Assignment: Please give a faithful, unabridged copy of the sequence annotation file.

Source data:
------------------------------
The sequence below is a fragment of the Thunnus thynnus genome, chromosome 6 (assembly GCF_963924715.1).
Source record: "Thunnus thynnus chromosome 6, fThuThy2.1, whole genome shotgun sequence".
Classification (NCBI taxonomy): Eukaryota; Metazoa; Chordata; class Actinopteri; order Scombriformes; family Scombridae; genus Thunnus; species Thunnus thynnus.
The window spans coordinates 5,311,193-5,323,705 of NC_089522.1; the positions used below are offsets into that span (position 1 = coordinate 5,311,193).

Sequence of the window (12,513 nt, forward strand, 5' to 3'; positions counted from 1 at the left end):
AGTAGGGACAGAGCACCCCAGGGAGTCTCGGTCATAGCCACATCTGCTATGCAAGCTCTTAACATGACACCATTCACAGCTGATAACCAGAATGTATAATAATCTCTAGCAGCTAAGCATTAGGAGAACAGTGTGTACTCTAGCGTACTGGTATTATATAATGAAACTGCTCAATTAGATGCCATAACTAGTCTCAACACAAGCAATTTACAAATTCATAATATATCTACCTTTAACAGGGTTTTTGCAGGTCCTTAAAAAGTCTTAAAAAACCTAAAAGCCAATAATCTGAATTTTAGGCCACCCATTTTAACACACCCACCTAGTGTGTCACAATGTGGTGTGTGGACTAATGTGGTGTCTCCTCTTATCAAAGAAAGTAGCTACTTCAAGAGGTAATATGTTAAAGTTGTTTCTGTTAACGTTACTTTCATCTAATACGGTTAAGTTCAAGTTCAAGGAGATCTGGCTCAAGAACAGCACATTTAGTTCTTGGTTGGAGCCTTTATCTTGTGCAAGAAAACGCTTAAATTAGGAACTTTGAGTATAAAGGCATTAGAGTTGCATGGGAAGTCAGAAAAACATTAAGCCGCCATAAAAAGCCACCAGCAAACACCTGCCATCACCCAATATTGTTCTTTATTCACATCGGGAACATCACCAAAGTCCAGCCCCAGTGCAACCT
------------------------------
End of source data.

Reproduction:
The sequence below is a fragment of the Thunnus thynnus genome, chromosome 6 (assembly GCF_963924715.1).
Source record: "Thunnus thynnus chromosome 6, fThuThy2.1, whole genome shotgun sequence".
Classification (NCBI taxonomy): Eukaryota; Metazoa; Chordata; class Actinopteri; order Scombriformes; family Scombridae; genus Thunnus; species Thunnus thynnus.
The window spans coordinates 5,311,193-5,323,705 of NC_089522.1; the positions used below are offsets into that span (position 1 = coordinate 5,311,193).

Sequence of the window (12,513 nt, forward strand, 5' to 3'; positions counted from 1 at the left end):
AGTAGGGACAGAGCACCCCAGGGAGTCTCGGTCATAGCCACATCTGCTATGCAAGCTCTTAACATGACACCATTCACAGCTGATAACCAGAATGTATAATAATCTCTAGCAGCTAAGCATTAGGAGAACAGTGTGTACTCTAGCGTACTGGTATTATATAATGAAACTGCTCAATTAGATGCCATAACTAGTCTCAACACAAGCAATTTACAAATTCATAATATATCTACCTTTAACAGGGTTTTTGCAGGTCCTTAAAAAGTCTTAAAAAACCTAAAAGCCAATAATCTGAATTTTAGGCCACCCATTTTAACACACCCACCTAGTGTGTCACAATGTGGTGTGTGGACTAATGTGGTGTCTCCTCTTATCAAAGAAAGTAGCTACTTCAAGAGGTAATATGTTAAAGTTGTTTCTGTTAACGTTACTTTCATCTAATACGGTTAAGTTCAAGTTCAAGGAGATCTGGCTCAAGAACAGCACATTTAGTTCTTGGTTGGAGCCTTTATCTTGTGCAAGAAAACGCTTAAATTAGGAACTTTGAGTATAAAGGCATTAGAGTTGCATGGGAAGTCAGAAAAACATTAAGCCGCCATAAAAAGCCACCAGCAAACACCTGCCATCACCCAATATTGTTCTTTATTCACATCGGGAACATCACCAAAGTCCAGCCCCAGTGCAACCT